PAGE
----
Cancer-related psychosocial research: What are the perspectives of cancer care centre users on participation?

Hepworth, Julie, Robertson, Ann R. R., Jhunjhunwala, Anita, Jarvis, Glyn C. and McVittie, Chris (2011) Cancer-related psychosocial research: What are the perspectives of cancer care centre users on participation?. Supportive Care In Cancer, 19 7: 1029-1035. doi:10.1007/s00520-010-0931-9


Author Hepworth, Julie
Robertson, Ann R. R.
Jhunjhunwala, Anita
Jarvis, Glyn C.
McVittie, Chris
Title Cancer-related psychosocial research: What are the perspectives of cancer care centre users on participation?
Journal name Supportive Care In Cancer   Check publisher's open access policy
ISSN 0941-4355
Publication date 2011-07
Year available 2010
Sub-type Article (original research)
DOI 10.1007/s00520-010-0931-9
Volume 19
Issue 7
Start page 1029
End page 1035
Total pages 7
Place of publication Heidelberg, Germany
Publisher Springer
Collection year 2011
Language eng
Subject C1
920102 Cancer and Related Disorders
111299 Oncology and Carcinogenesis not elsewhere classified
Formatted abstract Purpose:
To explore the perspectives of cancer care centre users on participation in psychosocial research to inform research design and ethics.

Methods:
The study is based on a qualitative research design. Fourteen semistructured interviews were carried in people diagnosed with cancer and carers. The interview included four main questions about practical barriers to participation, types of research design, motivating factors and the conduct of research in a cancer care support setting. The data were analysed using qualitative content analysis.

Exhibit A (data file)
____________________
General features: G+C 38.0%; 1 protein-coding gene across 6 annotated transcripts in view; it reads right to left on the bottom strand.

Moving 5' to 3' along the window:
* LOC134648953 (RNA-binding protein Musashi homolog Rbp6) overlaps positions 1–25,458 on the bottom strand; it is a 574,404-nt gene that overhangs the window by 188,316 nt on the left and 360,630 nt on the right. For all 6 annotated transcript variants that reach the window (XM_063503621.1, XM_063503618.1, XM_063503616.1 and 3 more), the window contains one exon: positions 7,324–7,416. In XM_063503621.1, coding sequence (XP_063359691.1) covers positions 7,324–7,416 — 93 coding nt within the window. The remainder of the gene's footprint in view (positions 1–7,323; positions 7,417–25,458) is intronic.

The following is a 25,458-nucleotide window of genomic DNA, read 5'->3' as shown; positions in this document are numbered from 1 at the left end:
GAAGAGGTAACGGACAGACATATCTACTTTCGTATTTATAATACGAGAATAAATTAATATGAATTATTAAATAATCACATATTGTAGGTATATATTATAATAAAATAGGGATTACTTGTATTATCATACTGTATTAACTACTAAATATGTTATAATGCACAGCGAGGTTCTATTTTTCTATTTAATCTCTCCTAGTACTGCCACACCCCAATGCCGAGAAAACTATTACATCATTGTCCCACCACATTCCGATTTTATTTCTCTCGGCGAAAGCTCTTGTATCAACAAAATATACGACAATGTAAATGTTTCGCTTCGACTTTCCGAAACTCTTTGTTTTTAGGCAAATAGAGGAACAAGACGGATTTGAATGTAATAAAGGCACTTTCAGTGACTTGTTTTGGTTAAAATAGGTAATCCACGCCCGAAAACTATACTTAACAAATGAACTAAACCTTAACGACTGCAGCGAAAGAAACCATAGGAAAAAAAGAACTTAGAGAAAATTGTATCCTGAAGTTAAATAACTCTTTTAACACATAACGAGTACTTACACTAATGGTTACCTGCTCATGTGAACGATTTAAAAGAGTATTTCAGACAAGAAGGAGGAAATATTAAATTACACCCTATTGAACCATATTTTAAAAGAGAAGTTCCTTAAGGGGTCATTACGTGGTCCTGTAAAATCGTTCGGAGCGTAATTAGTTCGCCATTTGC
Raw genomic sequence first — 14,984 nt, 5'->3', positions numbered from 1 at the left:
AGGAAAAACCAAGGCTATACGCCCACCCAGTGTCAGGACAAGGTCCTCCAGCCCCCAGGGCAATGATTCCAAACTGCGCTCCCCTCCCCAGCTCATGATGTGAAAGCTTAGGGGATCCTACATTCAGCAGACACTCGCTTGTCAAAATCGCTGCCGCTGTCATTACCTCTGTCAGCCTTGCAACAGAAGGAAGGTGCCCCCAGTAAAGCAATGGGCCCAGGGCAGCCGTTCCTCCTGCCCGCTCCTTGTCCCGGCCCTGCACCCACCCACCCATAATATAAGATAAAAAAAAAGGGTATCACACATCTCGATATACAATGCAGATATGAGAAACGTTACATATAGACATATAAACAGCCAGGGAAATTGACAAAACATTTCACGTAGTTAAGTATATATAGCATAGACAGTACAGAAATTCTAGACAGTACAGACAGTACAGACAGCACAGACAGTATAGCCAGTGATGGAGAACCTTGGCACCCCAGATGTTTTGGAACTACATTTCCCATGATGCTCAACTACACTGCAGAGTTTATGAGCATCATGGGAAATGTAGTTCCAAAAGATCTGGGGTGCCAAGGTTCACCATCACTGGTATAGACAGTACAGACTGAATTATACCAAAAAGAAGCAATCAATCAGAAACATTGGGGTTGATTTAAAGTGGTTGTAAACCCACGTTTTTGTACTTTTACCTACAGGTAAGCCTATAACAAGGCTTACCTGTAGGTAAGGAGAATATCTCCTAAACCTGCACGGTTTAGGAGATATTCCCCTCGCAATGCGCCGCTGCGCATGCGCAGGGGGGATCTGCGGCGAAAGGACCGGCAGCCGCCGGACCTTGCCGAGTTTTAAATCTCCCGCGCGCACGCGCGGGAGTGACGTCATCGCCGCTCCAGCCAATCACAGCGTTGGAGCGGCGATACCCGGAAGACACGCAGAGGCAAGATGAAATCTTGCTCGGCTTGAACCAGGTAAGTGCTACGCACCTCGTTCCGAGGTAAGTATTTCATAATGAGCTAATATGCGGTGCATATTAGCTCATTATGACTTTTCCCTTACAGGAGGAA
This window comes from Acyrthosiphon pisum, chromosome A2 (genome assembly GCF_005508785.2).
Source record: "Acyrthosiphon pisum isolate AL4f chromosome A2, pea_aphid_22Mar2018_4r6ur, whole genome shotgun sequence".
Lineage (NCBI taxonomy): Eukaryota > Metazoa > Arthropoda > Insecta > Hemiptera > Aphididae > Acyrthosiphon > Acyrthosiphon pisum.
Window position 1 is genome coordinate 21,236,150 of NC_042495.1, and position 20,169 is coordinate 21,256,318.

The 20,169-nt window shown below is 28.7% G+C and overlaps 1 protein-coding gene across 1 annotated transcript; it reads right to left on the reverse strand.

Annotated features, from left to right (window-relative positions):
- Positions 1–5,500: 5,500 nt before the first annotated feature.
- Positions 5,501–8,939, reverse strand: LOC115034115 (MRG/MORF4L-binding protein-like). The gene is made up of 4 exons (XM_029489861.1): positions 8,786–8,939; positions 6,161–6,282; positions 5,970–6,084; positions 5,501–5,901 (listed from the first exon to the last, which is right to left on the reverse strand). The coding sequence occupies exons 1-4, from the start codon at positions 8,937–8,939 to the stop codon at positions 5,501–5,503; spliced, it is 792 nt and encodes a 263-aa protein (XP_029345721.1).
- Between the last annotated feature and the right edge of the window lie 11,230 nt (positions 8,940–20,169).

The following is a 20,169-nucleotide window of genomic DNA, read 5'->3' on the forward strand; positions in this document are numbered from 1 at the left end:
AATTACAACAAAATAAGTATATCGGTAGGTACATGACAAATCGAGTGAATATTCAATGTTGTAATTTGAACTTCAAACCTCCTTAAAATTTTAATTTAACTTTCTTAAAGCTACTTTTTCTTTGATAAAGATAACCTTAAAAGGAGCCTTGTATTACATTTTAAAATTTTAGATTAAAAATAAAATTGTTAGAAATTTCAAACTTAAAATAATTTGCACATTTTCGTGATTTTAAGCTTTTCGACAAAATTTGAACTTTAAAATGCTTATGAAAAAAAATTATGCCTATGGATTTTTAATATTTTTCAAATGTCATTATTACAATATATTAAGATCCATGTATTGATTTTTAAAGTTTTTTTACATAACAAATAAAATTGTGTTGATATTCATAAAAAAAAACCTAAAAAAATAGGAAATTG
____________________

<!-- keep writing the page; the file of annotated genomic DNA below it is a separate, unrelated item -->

Results:
Interviewees demonstrated a willingness to participate in psychosocial research within certain circumstances. There were no practical barriers identified, although they considered payment for research-related travel important. The most acceptable research design was the face-to-face interview and the least preferred was the randomised control trial. The factors that motivated participation were altruism,
valuing research, and making a contribution to the centre. Interviewees supported the conduct of research in cancer care support centres conditional upon delaying recruitment during the initial months of users’ visits and its need to be discreet to avoid deterring visitors from accessing the centre.

Conclusions:
The study concludes that the personal interaction between participants and researchers is the most important feature of decision-making by patients/carers to join studies. Taking into account the perspectives of people affected by cancer during the early stages of research design may enhance recruitment and retention and can contribute to the development of research protocols and ethics.
© Springer
Keyword Research participation
Ethics
Recruitment
Psychosocial
Cancer
Oncology
Q-Index Code C1
Q-Index Status Confirmed Code
Institutional Status UQ
Additional Notes Article in press. Published online 20 June, 2010.

Document type: Journal Article
Sub-type: Article (original research)
Collections: Official 2011 Collection
School of Nursing and Midwifery Publications
 
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Created: Mon, 26 Jul 2010, 09:36:45 EST by Vicki Percival on behalf of School of Nursing and Midwifery